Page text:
When finding something you lost means sifting through 10 tons of garbage

In his 15 years on the job, New York Department of Sanitation supervisor Timothy Belmer has overseen around 30 of what DSNY calls lost item searches.

"It's definitely different, I'll tell you that much," he said. "It's exciting to see people find what they lost. A lot of people, they get intimidated by the big pile."

Those in this city who throw something away they wish they hadn't may call 311 to report their accidentally trashed item. Operators then relay that request to the applicable sanitation district, which identifies the trash pickup route, the individual truck carrying the wasted treasure, and whether that truck's already dumped its load.

"Unfortunately, if it goes into a pile like this, there's no way you can find it," DSNY Deputy Chief of Solid Waste Management Sean Brereton said, gesturing to a 20-foot mountain of trash behind him.

But if the call comes in before the garbage truck reaches a marine transfer station like the one FOX 5 News visited in Gravesend, Brooklyn, Friday, Brereton welcomes the item's owner to come search through that truck's 20,000 pounds of trash to see if they can recover what they regretfully discarded.

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"Normally, if we know what route it is and where we picked it up, we can tell you kind of roughly where it was in the truck," Brereton said.

"They don't think it's that much until the truck finally dumps the last piece," Belmer said. "I've seen people do 10, 15 minutes and then stop. It's too much."

Searchers have only two hours to comb through 10 tons of trash, armed with only PPE, a rake, maybe a shovel, and their bare hands.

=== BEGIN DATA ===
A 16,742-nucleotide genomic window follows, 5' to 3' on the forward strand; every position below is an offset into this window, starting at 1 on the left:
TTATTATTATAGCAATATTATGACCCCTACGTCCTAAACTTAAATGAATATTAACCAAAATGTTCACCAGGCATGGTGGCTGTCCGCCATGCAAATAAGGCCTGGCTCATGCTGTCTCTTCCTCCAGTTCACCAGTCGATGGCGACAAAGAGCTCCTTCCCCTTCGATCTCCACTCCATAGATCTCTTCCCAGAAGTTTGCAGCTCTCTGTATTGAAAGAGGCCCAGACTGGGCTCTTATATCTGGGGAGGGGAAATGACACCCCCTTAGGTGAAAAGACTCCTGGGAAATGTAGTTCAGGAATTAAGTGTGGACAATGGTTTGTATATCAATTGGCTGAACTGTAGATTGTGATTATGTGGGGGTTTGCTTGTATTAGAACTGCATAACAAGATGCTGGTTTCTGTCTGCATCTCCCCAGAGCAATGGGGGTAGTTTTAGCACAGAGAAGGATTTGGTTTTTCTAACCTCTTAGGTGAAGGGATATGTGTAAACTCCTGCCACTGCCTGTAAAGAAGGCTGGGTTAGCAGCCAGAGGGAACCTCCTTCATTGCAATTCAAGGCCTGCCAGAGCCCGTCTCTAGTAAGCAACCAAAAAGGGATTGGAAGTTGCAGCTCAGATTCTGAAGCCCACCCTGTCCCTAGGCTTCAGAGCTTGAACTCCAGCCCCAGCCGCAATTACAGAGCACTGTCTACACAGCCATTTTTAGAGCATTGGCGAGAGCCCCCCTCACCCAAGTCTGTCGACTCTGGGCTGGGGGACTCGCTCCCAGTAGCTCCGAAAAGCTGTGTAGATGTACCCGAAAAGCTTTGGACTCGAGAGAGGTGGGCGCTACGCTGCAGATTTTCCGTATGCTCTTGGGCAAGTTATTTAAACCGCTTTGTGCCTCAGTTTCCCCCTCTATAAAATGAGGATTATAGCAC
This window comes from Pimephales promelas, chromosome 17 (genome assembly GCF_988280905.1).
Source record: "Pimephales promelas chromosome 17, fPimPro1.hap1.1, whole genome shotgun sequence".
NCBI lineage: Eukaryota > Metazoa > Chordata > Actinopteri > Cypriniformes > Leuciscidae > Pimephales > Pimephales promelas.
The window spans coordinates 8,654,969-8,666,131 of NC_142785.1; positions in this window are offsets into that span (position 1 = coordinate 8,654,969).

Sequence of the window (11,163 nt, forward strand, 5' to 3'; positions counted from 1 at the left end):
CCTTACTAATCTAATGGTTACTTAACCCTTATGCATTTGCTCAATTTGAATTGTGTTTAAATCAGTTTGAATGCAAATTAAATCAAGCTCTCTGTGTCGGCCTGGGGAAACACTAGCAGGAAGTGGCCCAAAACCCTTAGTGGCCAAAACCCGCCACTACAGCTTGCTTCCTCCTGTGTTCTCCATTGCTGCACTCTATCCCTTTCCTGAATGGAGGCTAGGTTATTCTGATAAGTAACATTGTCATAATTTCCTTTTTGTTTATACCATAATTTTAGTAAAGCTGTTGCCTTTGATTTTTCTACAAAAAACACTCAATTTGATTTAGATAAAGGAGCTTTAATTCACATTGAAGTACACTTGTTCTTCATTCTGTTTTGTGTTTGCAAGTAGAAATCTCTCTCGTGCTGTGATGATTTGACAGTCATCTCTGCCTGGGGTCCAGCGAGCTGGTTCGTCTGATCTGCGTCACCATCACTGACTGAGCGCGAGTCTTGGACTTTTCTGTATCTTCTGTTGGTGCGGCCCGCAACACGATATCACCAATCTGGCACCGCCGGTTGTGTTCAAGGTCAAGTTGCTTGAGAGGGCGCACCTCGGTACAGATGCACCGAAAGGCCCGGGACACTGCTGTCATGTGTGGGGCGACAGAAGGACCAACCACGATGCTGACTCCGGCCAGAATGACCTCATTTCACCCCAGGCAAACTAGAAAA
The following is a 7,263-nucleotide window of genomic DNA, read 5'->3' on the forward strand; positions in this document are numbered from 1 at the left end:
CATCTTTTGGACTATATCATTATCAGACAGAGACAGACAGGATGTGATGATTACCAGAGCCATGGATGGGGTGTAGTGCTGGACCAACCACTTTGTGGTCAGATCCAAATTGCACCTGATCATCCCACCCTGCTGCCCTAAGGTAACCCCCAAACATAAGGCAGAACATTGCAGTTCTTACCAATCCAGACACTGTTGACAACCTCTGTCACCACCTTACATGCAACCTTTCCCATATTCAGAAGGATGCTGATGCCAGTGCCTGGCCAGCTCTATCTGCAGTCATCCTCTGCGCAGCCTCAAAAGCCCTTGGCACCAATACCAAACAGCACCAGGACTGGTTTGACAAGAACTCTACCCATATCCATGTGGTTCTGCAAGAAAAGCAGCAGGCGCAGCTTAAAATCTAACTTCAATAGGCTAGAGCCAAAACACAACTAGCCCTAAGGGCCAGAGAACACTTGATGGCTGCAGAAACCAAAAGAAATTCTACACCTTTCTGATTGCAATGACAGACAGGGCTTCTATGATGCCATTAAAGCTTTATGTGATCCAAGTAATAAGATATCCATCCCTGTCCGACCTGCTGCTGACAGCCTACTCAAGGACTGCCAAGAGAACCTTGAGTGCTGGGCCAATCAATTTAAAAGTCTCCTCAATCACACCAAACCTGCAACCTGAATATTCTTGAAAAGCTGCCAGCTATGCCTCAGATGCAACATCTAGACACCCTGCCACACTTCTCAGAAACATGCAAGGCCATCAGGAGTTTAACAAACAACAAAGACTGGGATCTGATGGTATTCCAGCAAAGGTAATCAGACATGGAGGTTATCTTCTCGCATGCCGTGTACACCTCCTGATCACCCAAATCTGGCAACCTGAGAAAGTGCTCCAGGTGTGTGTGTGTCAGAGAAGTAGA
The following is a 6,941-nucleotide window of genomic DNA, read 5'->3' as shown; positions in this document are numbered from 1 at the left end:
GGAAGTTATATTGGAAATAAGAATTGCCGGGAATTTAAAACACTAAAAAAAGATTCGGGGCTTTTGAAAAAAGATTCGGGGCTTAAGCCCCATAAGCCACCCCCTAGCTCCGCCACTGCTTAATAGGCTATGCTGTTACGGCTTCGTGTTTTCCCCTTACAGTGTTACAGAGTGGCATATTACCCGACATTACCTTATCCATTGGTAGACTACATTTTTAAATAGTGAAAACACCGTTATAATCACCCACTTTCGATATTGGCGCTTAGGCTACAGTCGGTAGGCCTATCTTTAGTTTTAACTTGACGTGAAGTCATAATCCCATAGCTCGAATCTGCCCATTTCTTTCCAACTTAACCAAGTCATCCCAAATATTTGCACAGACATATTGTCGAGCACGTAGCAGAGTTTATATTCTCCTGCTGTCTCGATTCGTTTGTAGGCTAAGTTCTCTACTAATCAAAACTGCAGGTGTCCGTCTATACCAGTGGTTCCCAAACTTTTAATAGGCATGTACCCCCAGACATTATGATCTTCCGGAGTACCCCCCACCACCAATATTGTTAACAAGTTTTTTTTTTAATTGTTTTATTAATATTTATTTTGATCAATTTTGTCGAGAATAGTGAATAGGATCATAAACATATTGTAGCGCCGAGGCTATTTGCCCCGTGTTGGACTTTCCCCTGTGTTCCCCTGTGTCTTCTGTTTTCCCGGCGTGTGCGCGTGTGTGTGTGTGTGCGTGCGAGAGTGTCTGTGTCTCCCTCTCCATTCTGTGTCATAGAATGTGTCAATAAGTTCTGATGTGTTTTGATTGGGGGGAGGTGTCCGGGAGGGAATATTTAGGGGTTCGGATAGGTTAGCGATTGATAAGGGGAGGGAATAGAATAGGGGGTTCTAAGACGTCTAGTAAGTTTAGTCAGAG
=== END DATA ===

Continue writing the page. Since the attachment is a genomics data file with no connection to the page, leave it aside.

"Going through 10 tons of garbage is not an easy thing," Brereton said.

So, perhaps surprisingly, around half of these amateur trash-sifters do find what that of which they fortuitously freed themselves.

"A synagogue had thrown out some books and a Torah was in it," Brereton said.

"I've seen wedding rings, engagement rings," Belmer said.

"We had someone who threw out a laptop," Brereton said.

"It ranges from a bag of clothes — one of the weirdest things I've seen — to a lottery ticket," Belmer said. "We actually found those. Winning lottery tickets. But guess what? It rubbed off in the liquid from the truck."

A supervisor like Belmer stands by and watches the search, sometimes questioning to themselves whether the lost item seems worth two hours spent elbow-deep in garbage.

"Of course, like a wallet," Belmer said. "Stuff that's replaceable I would not dig through this trash for."

Belmer and Brereton's advice should you throw away something you want back: Know your trash bags, prepare for more trash but — thanks to a hefty fan system — less of a rancid stench than you might expect ("You can be down there with a couple hundred tons of garbage and it just smells a little off," Brereton said.), don't wait to start sifting ("If the person can't make it that day, we actually try to accommodate them the following day," Belmer said. "Could be a little spicy.") and definitely bring the one friend or family member the sanitation department allows.

"Depending on who's willing to help," Belmer said. "Not a lot of people willing to help dig through garbage."